Brooks Koepka

The latest U.S. Open winner spoke only two years ago about how he preferred baseball. That would be Brooks Koepka, who claimed his first major title Sunday at Erin Hills, Wisconsin, finishing -16 for the tournament. Back in 2015, Koepka told Golf Digest‘s Jaime Diaz golf wasn’t his preferred sport, and he only took it up thanks to a car accident:

In the most anti-self-promotional way imaginable, Koepka became a golfer because of his face. At 10, he was in the front seat when a car driven by a babysitter was hit at an intersection. Brooks’ nose and sinus cavity were fractured on the dashboard, and for the entire summer he couldn’t play any contact sports. As an alternative, he began spending his days at West Palm Beach’s public Okeeheelee Golf Course, where he played in a junior program, dominated early, and never looked back.

Well, not exactly. “If I could do it over again, I’d play baseball—100 percent, no doubt,” he says. When sporting a baseball cap or jersey off the course, Koepka often gets asked if he’s a major-leaguer. “To be honest, I’m not a big golf nerd,” he says. “Golf is kind of boring, not much action. I come from a baseball family, and it’s in my blood.”

His great-uncle Dick Groat is the former Pittsburgh Pirates shortstop who won two World Series and was the 1960 National League MVP. Koepka played a mean Little League shortstop but somehow wasn’t much of a hitter. “Could never hit a home run as a kid,” he says. “Maybe I was too small, but it drove me nuts. I kind of wish I’d stuck with it.”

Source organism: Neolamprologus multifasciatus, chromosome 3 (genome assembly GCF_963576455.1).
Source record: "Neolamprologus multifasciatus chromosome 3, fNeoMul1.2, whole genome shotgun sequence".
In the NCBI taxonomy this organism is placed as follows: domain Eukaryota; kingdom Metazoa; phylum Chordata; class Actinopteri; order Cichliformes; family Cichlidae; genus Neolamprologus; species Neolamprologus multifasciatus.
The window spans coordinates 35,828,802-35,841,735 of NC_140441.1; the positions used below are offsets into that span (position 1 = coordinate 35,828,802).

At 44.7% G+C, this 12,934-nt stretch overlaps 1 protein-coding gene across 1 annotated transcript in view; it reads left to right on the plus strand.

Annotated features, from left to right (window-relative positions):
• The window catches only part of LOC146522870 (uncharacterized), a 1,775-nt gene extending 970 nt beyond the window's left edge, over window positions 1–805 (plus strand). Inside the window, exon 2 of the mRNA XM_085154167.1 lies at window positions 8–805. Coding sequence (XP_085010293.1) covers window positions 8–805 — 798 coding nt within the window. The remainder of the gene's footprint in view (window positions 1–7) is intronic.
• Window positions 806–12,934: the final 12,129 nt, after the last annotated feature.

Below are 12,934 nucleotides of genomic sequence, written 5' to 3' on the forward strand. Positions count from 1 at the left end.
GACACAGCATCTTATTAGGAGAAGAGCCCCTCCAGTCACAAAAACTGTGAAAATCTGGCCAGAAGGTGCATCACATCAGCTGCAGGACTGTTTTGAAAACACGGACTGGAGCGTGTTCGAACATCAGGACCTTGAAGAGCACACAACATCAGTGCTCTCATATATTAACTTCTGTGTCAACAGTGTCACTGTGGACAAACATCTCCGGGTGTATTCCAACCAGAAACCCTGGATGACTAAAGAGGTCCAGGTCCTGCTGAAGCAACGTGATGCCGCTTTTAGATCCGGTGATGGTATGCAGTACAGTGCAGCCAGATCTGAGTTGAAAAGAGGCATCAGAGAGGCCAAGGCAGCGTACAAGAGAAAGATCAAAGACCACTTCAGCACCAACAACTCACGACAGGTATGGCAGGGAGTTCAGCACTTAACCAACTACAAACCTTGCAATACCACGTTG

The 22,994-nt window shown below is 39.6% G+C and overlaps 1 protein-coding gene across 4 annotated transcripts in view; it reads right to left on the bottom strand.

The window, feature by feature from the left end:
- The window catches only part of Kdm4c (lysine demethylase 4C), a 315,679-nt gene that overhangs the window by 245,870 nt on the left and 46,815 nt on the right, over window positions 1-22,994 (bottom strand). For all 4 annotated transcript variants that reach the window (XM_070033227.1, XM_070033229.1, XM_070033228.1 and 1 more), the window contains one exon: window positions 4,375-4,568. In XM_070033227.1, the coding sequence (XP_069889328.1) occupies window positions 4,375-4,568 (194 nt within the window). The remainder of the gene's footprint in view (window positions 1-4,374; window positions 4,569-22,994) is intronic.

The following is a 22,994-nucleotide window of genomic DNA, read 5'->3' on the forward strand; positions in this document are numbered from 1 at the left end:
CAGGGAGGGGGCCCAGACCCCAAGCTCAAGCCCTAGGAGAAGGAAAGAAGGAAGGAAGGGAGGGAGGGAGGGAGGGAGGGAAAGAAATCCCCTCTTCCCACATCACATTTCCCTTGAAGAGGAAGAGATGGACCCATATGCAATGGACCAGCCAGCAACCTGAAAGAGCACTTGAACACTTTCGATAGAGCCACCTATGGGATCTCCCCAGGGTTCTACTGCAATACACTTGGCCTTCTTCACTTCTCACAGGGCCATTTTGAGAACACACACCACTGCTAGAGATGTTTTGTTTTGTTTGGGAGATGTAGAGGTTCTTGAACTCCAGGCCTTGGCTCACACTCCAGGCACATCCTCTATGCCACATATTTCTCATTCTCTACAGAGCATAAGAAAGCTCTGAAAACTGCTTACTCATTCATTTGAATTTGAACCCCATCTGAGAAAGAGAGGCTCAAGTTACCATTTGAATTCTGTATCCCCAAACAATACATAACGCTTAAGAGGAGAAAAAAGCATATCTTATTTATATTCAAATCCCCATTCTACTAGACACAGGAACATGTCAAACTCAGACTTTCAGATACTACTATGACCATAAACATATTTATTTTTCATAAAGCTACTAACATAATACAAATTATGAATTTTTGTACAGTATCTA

Well, at least Koepka’s found a lot of success playing golf. He was a three-time All-American at Florida State and went to Europe after narrowly missing out at Q school in 2012, then promptly recorded three wins on the Challenge Tour in 2012 and 2013. He won the Turkish Airlines Open on the European Tour in 2014, and won the PGA Tour’s Waste Management Open in Phoenix in February 2015. He’s also found some great success in majors, qualifying for the 2012 U.S. Open as an amateur, recording a 10th-place finish at the 2014 U.S. Open, and finishing tied for fifth and fourth at the 2015 and 2016 PGA championships. And now he’s got a major win under his belt. Here’s his final putt:

This was a great tournament from Koepka, and at just 27, there may be more success ahead for him. It’s not baseball, but it’s not bad either. And he’s proven better at this than he is at making predictions about LeBron James. Plus, he has a pretty sweet Michelob Ultra endorsement, which could result in a fan winning 95 cases of beer. So it’s not bad to be Brooks, even if he isn’t playing professional baseball.

[For The Win]

About Andrew Bucholtz

Andrew Bucholtz is a staff writer for Awful Announcing.